Rereading the scene in question I realized how much I’d missed these characters. The moment I started reading I remembered everything about it, even though I haven’t looked at this particular scene in maybe three years. But there it was, all coming back as I reabsorbed the words.
The scene is simple. One of my time traveling people, Audrey, is back in time and on another planet trying to help the civilization there. She’s in her private air/space ship Liberator, flying along with one of the residents of the planet, Callia, and the ship’s AI/Avatar, Maggie. Since Liberator can fly through air or space, Audrey decides to take them up into orbit and let Callia see what her home looks like from a few hundred kilometers up.
That’s what this scene is about: taking someone up and showing them secrets that no one else know, because Callia’s planet has only known air travel for a few decades, and space flight is something a bit off in their future. Audrey is giving her a special experience, one that she alludes to she doesn’t feel is all that special to her anymore.
Because I’m in a good mood today, I’ll share it with you. Keep in mind that Audrey, who is not from the 32nd Century, which is where she lives throughout the story, but was actually from the period of 1950’s to the 1980’s–when she was found and, ahem, taken–swears a great deal. I make no apologies for the frequent f-bombs; if it’s any consolation, Audrey doesn’t, either.
Here you are. Enjoy. It’s allowed, you know.
(Excerpt from Transporting, copyright 1992, 2012, by Cassidy Frazee)
After a couple of minutes Liberator appeared to level out. The ground was still above the ship, but Callia could see it was far, far away. She understood the concepts of orbital mechanics, and so realized they must now be in orbit, falling around her planet. A slight tinge of excitement ripped through her body as she understood that she, of all people on her planet, had become the first people to ever see their home this way. She pulled herself up into a kneeling position, gazing outside, watching the surface of her planet rush by. She wasn’t aware the engines were off, the music had stopped, and Audrey was standing behind her, silent, letting her enjoy the moment.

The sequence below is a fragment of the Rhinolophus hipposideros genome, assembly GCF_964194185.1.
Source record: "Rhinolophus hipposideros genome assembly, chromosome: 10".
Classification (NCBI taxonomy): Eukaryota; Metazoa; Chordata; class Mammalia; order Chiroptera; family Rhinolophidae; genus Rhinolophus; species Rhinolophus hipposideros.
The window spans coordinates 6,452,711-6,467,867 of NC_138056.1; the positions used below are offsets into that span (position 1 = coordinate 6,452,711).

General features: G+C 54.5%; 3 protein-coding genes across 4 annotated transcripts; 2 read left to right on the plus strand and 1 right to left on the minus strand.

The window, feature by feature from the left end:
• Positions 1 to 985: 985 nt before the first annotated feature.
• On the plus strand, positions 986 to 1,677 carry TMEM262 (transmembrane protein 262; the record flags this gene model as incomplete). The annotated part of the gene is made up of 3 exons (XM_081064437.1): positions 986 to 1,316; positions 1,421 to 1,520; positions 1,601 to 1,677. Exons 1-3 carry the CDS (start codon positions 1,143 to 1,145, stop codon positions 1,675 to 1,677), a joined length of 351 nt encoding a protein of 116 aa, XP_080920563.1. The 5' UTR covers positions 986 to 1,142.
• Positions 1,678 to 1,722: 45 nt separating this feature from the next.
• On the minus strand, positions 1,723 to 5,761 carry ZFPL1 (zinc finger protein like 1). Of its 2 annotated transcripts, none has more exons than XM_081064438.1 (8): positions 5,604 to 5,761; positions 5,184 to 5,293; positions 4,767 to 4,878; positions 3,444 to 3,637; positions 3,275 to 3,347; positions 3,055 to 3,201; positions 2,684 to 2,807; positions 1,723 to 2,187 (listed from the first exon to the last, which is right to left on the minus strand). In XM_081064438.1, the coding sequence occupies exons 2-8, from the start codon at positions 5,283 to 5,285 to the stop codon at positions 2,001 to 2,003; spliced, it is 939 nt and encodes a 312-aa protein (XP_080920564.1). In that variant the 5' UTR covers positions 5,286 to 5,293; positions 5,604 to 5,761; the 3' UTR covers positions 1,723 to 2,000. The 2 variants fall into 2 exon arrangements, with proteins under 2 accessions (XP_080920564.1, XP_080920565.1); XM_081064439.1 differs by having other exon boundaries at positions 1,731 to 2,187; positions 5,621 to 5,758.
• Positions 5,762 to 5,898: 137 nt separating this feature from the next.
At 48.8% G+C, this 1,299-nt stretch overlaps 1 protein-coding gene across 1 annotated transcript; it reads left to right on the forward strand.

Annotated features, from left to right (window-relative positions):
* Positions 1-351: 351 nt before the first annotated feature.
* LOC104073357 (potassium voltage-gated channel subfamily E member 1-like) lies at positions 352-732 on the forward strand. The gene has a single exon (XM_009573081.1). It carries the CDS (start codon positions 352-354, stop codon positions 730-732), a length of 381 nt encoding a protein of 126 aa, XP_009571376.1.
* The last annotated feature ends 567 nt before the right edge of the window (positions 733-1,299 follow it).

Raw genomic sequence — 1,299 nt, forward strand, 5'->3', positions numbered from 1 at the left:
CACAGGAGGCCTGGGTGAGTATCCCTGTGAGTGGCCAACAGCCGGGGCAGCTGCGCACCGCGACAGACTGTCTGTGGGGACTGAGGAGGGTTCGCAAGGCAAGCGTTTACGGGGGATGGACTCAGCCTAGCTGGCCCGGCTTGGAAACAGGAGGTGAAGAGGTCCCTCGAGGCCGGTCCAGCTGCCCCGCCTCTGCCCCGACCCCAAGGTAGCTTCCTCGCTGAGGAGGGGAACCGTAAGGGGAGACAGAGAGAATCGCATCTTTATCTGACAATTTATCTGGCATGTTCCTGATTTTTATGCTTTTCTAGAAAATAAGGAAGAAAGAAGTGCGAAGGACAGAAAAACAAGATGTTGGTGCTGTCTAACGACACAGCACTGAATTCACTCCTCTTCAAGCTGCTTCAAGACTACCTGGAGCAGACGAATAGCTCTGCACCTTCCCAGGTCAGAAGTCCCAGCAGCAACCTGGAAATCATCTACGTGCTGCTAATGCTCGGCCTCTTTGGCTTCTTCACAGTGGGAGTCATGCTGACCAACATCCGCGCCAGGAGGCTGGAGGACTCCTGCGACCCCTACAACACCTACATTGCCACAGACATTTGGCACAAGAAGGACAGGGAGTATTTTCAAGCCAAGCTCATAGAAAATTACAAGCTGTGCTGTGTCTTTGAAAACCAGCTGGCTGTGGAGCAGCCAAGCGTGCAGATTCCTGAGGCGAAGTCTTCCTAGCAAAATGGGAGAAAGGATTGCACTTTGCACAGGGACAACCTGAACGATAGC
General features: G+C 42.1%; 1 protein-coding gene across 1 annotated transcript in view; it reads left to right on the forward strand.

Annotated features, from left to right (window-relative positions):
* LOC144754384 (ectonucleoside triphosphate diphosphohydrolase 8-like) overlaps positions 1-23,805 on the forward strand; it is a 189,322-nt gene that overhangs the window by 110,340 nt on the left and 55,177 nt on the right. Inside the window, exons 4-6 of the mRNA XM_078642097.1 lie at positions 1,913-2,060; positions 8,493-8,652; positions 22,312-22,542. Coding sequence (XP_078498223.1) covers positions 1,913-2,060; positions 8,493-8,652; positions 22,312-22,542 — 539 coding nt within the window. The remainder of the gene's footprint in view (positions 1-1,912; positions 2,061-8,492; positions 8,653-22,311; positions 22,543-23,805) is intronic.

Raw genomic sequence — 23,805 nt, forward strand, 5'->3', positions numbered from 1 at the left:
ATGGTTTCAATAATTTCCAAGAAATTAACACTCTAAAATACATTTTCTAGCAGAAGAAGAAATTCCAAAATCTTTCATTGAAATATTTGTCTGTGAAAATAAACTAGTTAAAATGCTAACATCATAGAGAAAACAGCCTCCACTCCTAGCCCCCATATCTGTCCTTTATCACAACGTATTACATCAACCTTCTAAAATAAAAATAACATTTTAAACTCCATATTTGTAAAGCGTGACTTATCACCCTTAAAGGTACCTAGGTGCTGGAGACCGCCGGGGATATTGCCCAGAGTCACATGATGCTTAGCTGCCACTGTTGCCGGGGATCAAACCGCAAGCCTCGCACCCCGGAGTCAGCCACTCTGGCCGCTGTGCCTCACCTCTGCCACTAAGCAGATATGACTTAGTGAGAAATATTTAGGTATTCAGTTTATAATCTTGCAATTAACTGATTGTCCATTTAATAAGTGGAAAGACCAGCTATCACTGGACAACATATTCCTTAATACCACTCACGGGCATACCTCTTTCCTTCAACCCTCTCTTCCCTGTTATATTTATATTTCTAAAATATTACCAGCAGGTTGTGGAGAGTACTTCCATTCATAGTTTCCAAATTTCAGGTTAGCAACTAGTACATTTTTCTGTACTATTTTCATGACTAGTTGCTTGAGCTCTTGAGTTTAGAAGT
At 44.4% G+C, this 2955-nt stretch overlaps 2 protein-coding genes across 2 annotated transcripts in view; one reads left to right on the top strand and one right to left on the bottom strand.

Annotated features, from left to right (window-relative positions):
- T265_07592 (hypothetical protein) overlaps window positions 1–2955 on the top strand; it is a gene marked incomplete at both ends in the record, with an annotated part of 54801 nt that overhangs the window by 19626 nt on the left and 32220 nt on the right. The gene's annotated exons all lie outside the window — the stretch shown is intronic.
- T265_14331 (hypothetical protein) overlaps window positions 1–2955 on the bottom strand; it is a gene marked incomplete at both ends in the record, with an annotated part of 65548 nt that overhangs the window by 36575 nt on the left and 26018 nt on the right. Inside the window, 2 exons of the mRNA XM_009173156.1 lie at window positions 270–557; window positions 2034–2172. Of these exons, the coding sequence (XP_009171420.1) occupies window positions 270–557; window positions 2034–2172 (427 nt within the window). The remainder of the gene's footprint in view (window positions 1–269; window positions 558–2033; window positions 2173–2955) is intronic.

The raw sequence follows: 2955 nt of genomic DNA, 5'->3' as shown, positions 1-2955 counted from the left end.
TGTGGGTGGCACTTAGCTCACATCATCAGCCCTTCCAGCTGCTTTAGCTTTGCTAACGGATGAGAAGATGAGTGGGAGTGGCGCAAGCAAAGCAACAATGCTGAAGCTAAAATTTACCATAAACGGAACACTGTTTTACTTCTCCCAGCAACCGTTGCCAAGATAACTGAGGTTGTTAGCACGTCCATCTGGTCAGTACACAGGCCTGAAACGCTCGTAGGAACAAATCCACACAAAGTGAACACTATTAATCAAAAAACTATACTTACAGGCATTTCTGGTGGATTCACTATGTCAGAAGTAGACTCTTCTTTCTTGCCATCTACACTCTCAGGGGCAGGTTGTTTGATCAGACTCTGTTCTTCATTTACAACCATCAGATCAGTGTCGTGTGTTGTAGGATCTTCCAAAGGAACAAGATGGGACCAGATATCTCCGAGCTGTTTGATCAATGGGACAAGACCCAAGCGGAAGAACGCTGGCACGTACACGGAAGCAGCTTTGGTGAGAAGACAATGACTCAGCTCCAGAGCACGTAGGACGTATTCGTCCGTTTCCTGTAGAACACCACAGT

When she thought the moment was right, Audrey said in a quiet voice, “Pretty fuckin’ awesome, huh?”
“It is incredible, yes,” Callia half-whispered back.
“You want me to get pictures?”
Callia turned, her face a mask of excitement. “You can do . . .” She realized how ignorant her question seemed. “Damn. That’s foolish of me.”
“What? Forgot where you’re at and what I can do?” Audrey laughed. “Hey, it’s okay. You’re entitled to it.”
Callia bit her lower lip and turned back to the view outside. “You’re far too kind to me, Audrey,” she said with a great deal of reverence.
Audrey shrugged. “Naw, not really. I wouldn’t be here if I didn’t want to be here.”
“Anyway . . .” Callia nodded, then turned back to her alien friend. “Thank you, regardless. This is something I’ll remember forever.”
Audrey really didn’t know what to say. To her, this sort of thing had become commonplace. Sure the first couple of times . . . it was a total gas. Now it was like driving to work: Been there, done that, seen it. Callia’s innocence and glee caused something to well up inside Audrey. She didn’t think she was going to get maudlin, but . . . it had been a long time since she’d done anything that had made someone this happy.
At least, she felt, not since the holidays.
“Yeah, a real Kodak moment.” She realized there was something else she could offer Callia. “Would you like to try free fall?”
Callia turned away from the window for just a moment. “How’s that again?”
“You know: weightlessness?” Audrey started making hand gestures of something floating in the air before her. “Like floating on air?”